Acts 9: 36-43


has puzzled human beings from the beginning of time itself. Why does God allow
bad things to happen? The question is asked in one of the oldest books of the
Old Testament, the book of Job, as well as the New Testament’s last book,
the book of Revelation. The issue is confronted both in the life of Christ as
well as that of his apostles. It confronts us repeatedly even today.

question can be asked in light of our text from Acts 9. This miracle done through
Peter is very similar to a miracle Jesus performed. Through the lessons taught
in this miracle, we can make some assertions concerning bad things in life.

Bad Things Happen to Good People (v. 36)

Paul was in the area of Joppa, an illness befell a woman named Tabitha, or Dorcas.
She is described as a disciple, as one who continually did good and one who
was especially concerned for the poor.

people erroneously assume that illnesses are a sign of God’s disfavor.
That can hardly be said of Tabitha. She is a shining example of virtue and compassion.

Bad Things Happen at Inopportune Times (vv. 37, 38)

appears that the sickness and death of Tabitha surprised her friends and neighbors.
This is usually the case. Even when death comes after a long illness, we are
caught off guard. Tragedy often disrupts the plans of our lives and at the
death of Tabitha people scurried to find Peter, to see if he could come and
help her.

Bad Things Produce Understandable Grief (v. 39)

often act like Christians shouldn’t cry. What nonsense! There are things
worth crying about. When someone we love is no longer in our presence, the grief
is understandable.

Peter arrived, the widows who were caring for the body were crying and showing
Peter all the wonderful clothes Tabitha had made for people. In their sorrow,
all they had were memories and they wanted more of them.

Bad Things Must Give Way to God’s Good Things (v. 40-43)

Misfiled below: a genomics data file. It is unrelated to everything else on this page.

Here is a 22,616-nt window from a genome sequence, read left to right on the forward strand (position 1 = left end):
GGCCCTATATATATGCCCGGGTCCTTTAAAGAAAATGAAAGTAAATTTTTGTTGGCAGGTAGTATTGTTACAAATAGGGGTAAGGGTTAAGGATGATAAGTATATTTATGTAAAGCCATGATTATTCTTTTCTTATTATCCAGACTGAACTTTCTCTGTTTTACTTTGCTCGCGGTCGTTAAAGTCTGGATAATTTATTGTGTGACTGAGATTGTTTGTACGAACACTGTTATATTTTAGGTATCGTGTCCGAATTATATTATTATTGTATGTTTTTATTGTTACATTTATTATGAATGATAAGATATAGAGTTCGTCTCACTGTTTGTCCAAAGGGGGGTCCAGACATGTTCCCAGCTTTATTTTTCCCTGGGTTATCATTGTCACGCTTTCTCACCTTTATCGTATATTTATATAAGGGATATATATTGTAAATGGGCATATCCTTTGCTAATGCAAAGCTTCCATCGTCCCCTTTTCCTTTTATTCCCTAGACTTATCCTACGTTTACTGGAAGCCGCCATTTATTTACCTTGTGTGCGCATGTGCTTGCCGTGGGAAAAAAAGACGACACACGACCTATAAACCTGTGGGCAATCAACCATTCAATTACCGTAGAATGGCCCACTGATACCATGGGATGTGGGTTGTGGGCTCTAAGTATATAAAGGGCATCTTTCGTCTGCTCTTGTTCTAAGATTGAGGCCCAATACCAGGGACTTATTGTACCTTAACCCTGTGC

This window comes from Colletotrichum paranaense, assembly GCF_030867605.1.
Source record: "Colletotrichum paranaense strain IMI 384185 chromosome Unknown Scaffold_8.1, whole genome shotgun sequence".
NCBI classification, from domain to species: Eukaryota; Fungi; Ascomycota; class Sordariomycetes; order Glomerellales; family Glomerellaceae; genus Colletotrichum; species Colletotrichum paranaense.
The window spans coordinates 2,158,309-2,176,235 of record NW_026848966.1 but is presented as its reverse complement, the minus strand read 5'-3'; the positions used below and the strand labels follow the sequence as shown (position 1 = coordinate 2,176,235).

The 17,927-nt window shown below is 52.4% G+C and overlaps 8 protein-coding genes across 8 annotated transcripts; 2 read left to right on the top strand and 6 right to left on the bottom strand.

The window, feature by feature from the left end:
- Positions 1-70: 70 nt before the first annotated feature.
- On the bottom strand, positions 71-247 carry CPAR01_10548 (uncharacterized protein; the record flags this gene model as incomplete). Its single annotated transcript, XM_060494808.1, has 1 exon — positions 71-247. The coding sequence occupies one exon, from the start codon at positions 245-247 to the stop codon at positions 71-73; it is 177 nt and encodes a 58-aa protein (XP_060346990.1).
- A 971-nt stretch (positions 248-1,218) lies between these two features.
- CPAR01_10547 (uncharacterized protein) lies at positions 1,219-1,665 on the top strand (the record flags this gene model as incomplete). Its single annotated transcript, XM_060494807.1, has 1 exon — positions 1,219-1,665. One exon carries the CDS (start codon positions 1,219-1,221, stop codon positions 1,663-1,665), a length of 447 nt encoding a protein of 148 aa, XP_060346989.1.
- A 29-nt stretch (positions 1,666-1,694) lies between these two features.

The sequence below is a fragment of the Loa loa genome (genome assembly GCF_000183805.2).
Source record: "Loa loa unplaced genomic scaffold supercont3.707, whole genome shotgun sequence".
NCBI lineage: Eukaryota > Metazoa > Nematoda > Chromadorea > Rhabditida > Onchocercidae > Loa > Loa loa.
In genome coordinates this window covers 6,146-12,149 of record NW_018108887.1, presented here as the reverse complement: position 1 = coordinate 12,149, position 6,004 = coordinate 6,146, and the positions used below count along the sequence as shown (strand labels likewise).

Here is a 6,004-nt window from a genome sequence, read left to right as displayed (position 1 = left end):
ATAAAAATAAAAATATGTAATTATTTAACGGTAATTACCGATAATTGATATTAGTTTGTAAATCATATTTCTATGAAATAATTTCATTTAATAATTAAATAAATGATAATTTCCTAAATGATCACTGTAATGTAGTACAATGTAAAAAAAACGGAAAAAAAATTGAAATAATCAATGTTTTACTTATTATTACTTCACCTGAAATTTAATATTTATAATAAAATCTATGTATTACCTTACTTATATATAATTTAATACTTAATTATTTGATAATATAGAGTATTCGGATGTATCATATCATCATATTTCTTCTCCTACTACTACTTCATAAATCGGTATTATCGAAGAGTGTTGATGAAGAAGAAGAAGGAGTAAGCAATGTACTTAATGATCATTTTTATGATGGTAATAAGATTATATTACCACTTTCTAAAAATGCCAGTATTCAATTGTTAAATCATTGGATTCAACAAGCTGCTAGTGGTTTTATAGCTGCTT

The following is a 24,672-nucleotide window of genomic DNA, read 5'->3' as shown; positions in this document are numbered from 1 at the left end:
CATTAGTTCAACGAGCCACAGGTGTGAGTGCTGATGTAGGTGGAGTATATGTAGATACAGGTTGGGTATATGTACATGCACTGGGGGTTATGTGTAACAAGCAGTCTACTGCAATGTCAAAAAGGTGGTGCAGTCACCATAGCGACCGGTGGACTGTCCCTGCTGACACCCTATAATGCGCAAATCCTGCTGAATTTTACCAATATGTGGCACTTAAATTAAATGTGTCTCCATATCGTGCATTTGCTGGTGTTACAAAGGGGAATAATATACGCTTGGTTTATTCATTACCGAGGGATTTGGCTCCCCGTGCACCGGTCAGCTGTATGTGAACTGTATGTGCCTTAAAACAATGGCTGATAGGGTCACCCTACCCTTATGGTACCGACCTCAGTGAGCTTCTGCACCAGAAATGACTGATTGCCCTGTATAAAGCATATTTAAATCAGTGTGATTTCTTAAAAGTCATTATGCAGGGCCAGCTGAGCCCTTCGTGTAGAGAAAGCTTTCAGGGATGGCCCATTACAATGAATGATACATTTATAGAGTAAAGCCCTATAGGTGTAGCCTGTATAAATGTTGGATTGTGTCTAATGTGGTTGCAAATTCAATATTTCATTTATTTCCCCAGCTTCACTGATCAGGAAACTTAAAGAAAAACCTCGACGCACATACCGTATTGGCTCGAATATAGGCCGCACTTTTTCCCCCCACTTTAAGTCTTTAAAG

situation is as hopeless as it gets for us humans. Death seems so final to us.
After Peter had dismissed everyone he prayed. Maybe he prayed for wisdom as
to what to do. Maybe he prayed specifically for her resurrection. Maybe both.

any rate, Peter said boldly “Tabitha, get up.” After all, Peter had
seen Jesus raise the dead and he had seen Jesus alive. Well, she did get up.

This is not a promise that our funerals will all be interrupted by the raising
of the corpse. It does, however, say a couple of things. It says that Jesus
is the Lord of life and death and that Peter, as an apostle, is his earthly
representative. It goes deeper and says that God is concerned about the tragedies
of life. Rather than eliminate tragedy He defeats it. Even though the dead in
Christ may not rise in our presence, we can be assured that they will indeed

one can claim to give you the final answer to the problem of bad things. But,
we can see through our tears and see that God wants to do a great work in every

you have heard the story of the Chinese farmer who one day noticed his old horse
had run away. “It is a bad thing,” said his neighbors. He replied,
“How do you know it is a bad thing?”

next day the old horse came back with many wild horses following into his corral.
His neighbors said, “It is a good thing.” He said, “How do you
know it is a good thing?”

old man’s son was out trying to break the wild horses when he fell and
broke his legs. “It is a bad thing,” said the neighbors. He replied,
“How do you know it is a bad thing?”

Chinese warlord came through the area to look for draftees into the army and
passed by his son because he had two broken legs. “It is a good thing,”
said his neighbors. I think you know what he said.

are not always able to accurately know what is ultimately good and what is
ultimately bad. One thing we do know. God is always in the business of making
it good.


brief provided by: J. Michael Shannon, Professor of Preaching,
Cincinnati Bible College, Cincinnati, OH

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